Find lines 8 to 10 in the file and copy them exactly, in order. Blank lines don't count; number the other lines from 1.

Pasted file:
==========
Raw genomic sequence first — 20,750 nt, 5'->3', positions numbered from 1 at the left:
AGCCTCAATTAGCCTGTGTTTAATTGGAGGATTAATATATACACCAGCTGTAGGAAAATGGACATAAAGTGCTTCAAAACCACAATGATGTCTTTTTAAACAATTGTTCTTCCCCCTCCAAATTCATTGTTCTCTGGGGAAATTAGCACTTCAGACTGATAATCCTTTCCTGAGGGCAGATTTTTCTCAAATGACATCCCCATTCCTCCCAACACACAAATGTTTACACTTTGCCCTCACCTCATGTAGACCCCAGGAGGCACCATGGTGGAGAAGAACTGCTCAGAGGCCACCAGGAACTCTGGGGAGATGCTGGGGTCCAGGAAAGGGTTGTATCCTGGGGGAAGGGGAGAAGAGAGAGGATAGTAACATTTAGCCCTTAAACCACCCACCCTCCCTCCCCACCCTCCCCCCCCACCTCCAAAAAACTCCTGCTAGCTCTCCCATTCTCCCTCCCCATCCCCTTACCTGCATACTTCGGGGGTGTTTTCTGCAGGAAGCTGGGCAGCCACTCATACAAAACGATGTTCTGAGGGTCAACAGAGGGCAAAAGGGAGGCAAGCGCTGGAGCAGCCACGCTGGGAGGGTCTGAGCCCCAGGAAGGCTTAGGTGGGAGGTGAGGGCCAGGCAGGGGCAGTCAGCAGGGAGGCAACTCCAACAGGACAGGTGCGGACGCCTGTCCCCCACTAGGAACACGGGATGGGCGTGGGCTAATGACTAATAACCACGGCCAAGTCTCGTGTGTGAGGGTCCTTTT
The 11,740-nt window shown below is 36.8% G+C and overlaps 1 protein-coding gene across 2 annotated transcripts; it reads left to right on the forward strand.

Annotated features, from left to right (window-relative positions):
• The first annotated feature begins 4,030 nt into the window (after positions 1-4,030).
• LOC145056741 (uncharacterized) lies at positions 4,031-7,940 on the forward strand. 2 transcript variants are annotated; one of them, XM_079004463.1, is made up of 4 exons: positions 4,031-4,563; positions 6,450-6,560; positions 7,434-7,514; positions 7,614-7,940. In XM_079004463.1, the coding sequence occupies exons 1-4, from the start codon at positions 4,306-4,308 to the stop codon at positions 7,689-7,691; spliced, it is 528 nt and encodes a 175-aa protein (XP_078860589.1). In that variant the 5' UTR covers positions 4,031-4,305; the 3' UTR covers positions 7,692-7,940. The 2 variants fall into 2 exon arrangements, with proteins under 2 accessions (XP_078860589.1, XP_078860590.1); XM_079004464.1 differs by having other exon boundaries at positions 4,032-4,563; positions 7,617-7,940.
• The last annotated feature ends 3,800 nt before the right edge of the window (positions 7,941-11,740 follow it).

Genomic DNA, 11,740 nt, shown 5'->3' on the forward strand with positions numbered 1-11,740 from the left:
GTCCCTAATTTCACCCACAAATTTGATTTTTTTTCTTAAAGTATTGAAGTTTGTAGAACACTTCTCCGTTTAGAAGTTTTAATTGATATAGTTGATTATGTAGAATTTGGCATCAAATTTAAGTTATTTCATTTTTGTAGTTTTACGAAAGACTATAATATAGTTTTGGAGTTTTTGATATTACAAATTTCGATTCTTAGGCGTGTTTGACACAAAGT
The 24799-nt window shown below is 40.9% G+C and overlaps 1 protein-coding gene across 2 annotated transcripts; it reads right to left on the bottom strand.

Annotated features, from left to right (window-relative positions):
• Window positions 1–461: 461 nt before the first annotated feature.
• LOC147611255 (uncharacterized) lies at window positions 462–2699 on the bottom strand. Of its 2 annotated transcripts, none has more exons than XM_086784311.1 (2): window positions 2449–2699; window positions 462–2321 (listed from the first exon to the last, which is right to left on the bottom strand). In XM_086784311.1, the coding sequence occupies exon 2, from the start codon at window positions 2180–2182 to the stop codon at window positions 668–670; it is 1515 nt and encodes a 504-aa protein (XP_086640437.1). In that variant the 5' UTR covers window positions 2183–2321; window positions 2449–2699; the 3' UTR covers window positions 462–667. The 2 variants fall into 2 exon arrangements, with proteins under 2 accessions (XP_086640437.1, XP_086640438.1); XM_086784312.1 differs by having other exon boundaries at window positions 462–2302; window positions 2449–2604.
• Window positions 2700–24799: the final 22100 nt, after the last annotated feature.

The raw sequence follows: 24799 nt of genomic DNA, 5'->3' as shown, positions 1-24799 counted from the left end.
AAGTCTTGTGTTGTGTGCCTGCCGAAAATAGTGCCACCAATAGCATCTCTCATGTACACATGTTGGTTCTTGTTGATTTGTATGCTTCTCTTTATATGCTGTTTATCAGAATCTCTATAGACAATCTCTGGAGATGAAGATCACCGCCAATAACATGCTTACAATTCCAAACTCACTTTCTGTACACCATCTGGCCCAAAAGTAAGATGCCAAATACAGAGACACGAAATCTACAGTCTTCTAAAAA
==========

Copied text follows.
Genomic DNA, 11,740 nt, shown 5'->3' on the forward strand with positions numbered 1-11,740 from the left:
GTCCCTAATTTCACCCACAAATTTGATTTTTTTTCTTAAAGTATTGAAGTTTGTAGAACACTTCTCCGTTTAGAAGTTTTAATTGATATAGTTGATTATGTAGAATTTGGCATCAAATTTAAGTTATTTCATTTTTGTAGTTTTACGAAAGACTATAATATAGTTTTGGAGTTTTTGATATTACAAATTTCGATTCTTAGGCGTGTTTGACACAAAGT
The 24799-nt window shown below is 40.9% G+C and overlaps 1 protein-coding gene across 2 annotated transcripts; it reads right to left on the bottom strand.